I am getting up to speed slowly with WordPress. (All of your suggestions have been very helpful).
Our host firm is Mosso, a Rackspace company, and they showed us this insane stat: Their data for www.ritholtz.com yesterday shows total page views for the day of 270,969.
That’s simply off the charts . . .
“Why am I being punished for having bought a house I could afford? I am beginning to think I would have rocks in my head if I keep paying my mortgage.”
-Todd Lawrence, Norwich, CT homeowner with a traditional 30-year mortgage
Herein lies the simple problem in trying to “save” so many mortgages: A huge swath of them should not be saved. Some of that is due to price, some of it is due to not wanting to reward irresponsible behavior, but the bulk of it is simply because the people living in these homes cannot reasonably afford to pay for them, even after a 20-30% workout.
There are now more than 10 million “home-owers” underwater, with their mortgages greater than the present value of their homes. Since they have little skin in the game — thanks to banks that did away with down payment requirements — there is little incentive for them to tough it out.
Not surprisingly, it is FDIC Chairman Sheila Bair who is leading the push towards a mortgage workout plan. She wants policy makers to take action to help people stay in their homes — thereby taking pressure off of the FDIC, which insures the banks.
Why? More foreclosures = more bank failures = bigger FDIC obligations.
The problem with this current rescue plan is that it is designed to “prevent the continued downward spiral of the housing market.” But that is EXACTLY what the housing market needs — overpriced homes that are not selling need to come down in price. We had a normal price increase from 1996-2001, and then a near vertical set of price gains from 2002-06. Any framework for systematically modifying loans that fails to comprehend that is doomed to failure.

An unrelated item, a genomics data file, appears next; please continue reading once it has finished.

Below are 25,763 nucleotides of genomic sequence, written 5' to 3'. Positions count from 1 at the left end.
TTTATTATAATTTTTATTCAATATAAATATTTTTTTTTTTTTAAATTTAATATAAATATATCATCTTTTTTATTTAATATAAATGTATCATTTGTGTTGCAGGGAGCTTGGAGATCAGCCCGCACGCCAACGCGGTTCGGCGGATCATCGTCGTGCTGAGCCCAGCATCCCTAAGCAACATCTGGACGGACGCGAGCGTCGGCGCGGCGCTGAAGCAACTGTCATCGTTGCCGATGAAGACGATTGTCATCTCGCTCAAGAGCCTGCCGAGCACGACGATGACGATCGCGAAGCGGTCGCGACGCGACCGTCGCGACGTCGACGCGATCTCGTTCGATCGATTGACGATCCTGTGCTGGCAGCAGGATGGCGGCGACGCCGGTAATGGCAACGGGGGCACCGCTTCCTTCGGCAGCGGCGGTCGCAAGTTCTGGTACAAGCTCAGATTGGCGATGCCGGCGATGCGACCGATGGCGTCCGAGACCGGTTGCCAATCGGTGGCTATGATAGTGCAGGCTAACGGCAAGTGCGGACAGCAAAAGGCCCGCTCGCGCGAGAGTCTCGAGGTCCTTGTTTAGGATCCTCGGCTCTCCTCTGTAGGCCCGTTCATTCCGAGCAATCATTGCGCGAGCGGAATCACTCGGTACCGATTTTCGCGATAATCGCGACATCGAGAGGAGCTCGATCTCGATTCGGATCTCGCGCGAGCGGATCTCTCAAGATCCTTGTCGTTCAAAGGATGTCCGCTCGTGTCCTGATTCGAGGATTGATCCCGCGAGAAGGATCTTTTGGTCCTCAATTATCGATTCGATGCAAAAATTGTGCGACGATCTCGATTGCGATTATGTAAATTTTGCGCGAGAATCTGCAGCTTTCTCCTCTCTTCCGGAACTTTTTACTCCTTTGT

Here is the grim reality about home prices: They remain elevated by just about every historical metric. Look at the median income to median home price, or look at the cost of renting versus the cost of ownership. Look at the inventory for sale, relative to 5 year trailing price increases.
The bottom line is that in much of the country, prices are still too high. That’s reflected in all the inventory that is not selling.
And home sales typically tend to be a chain of prices and sales: The seller of the starter home tot he newlyweds then can move to the larger home with room for their growing family, and that seller moves to an even bigger manse, and so on and so on. But if the newlyweds cannot afford that first purchase, the entire chain gets slogged down.
The notable exceptions? Where foreclosures have driven prices down 40, 50 even 60%, home sales surge. Much of our leadership fails to understand that simple truism about home prices.
by Marion Maneker
As the election closes out amid the wet squelch of the economy, it’s worth looking forward toward the Obama transition. In the past, I’ve wondered about who would be holding down the fort at Treasury. Jon Heilemann answered that in this week’s New York magazine: “. . . the inside betting is on a Larry Summers encore. ‘They’re gonna want somebody who knows the building, knows the economy, has been confirmed before and been advising them on economics,’ says the former Clinton aide. ‘I’d be flabbergasted if they chose somebody else.’”